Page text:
Say I want to print html from inside a script tag.
A source like this
<div>foo</div> <script> print('<div>Print this after the script tag</div>'); </script> <div>bar</div>
should look something like this in browser after the script has run
<div>foo</div> <script> print('<div>Print this after the script tag</div>'); </script> <div>Print this after the script tag</div> <div>bar</div>
I could write my own code for this purpose but since this looks to me like a very simple problem, I'm guessing either I've missed something or my thinking is flawed in some way and printing is left out intentionally.
Also, somewhat related: I'd like to know if a script is (or can be made) aware of the script tags surrounding it. With this information it would be much easier to find the position for the printed html code to be injected into, assuming it's not highly discouraged.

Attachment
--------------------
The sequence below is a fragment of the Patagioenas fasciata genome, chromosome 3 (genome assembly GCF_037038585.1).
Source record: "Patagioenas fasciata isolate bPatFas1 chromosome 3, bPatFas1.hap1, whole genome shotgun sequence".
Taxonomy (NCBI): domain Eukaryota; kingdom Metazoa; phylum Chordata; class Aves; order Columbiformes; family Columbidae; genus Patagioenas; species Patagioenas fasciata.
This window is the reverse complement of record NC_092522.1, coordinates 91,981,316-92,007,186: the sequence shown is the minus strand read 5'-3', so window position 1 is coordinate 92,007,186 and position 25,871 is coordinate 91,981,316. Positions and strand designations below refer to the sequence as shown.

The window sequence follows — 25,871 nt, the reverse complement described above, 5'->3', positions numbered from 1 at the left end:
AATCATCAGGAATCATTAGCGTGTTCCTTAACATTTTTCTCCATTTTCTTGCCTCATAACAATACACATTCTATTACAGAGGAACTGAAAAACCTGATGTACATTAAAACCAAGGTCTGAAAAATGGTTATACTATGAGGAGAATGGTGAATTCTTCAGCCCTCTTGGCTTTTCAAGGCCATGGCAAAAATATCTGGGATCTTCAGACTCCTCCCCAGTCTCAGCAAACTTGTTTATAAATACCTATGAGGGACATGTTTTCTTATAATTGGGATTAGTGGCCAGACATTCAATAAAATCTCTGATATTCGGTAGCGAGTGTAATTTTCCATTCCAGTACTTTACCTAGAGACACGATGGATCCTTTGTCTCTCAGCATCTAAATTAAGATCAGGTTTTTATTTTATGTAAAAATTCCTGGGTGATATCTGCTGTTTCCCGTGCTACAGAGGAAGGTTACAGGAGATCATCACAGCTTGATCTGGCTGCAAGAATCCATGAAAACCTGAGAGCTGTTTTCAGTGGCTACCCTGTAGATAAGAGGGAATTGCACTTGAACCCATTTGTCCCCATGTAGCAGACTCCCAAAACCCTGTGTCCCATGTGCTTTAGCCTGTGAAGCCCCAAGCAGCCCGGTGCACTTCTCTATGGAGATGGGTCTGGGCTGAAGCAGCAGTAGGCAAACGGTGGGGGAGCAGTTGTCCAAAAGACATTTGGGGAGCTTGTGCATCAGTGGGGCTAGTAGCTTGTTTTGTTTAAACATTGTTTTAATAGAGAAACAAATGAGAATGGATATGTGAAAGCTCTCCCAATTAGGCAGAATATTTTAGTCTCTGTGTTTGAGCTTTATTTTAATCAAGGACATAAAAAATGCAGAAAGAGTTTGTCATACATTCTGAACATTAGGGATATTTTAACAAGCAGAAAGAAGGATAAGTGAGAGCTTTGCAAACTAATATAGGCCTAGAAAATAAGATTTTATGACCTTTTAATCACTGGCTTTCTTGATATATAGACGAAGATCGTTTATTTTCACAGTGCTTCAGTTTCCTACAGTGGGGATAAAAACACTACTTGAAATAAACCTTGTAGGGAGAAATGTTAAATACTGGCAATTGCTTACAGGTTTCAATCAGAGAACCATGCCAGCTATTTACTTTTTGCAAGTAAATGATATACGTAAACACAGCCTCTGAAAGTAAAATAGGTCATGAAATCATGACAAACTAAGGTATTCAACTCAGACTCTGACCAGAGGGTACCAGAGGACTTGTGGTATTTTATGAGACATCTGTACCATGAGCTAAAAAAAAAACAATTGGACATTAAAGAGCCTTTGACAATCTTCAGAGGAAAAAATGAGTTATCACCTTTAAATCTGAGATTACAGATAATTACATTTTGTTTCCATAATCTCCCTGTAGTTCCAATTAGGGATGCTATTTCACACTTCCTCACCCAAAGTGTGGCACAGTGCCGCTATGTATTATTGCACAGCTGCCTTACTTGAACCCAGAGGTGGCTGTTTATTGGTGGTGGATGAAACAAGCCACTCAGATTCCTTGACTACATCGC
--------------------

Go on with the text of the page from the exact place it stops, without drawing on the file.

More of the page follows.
To clarify: I don't need you to write a print function for me. I only need to know if a native method to achieve this exists and I've missed it or alternatively the reason it shouldn't be done.
EDIT I realized that I didn't think the question through.
I got my facts straight and now almost everything seems to be working. I should've originally mentioned that the print function was needed inside templates - I'm working on a template engine experiment. I managed to work it out by separating scripts from plain html and concatenating the split html sans scripts with script output.
As I was writing the code I noticed that everything wouldn't go so smooth because of the asynchronous nature of js. I guess I was expecting to be able to do any kind of js magic in templates, just like I could in php. Seems like actually supporting async code in a fool-proof manner inside templates will require some more thought.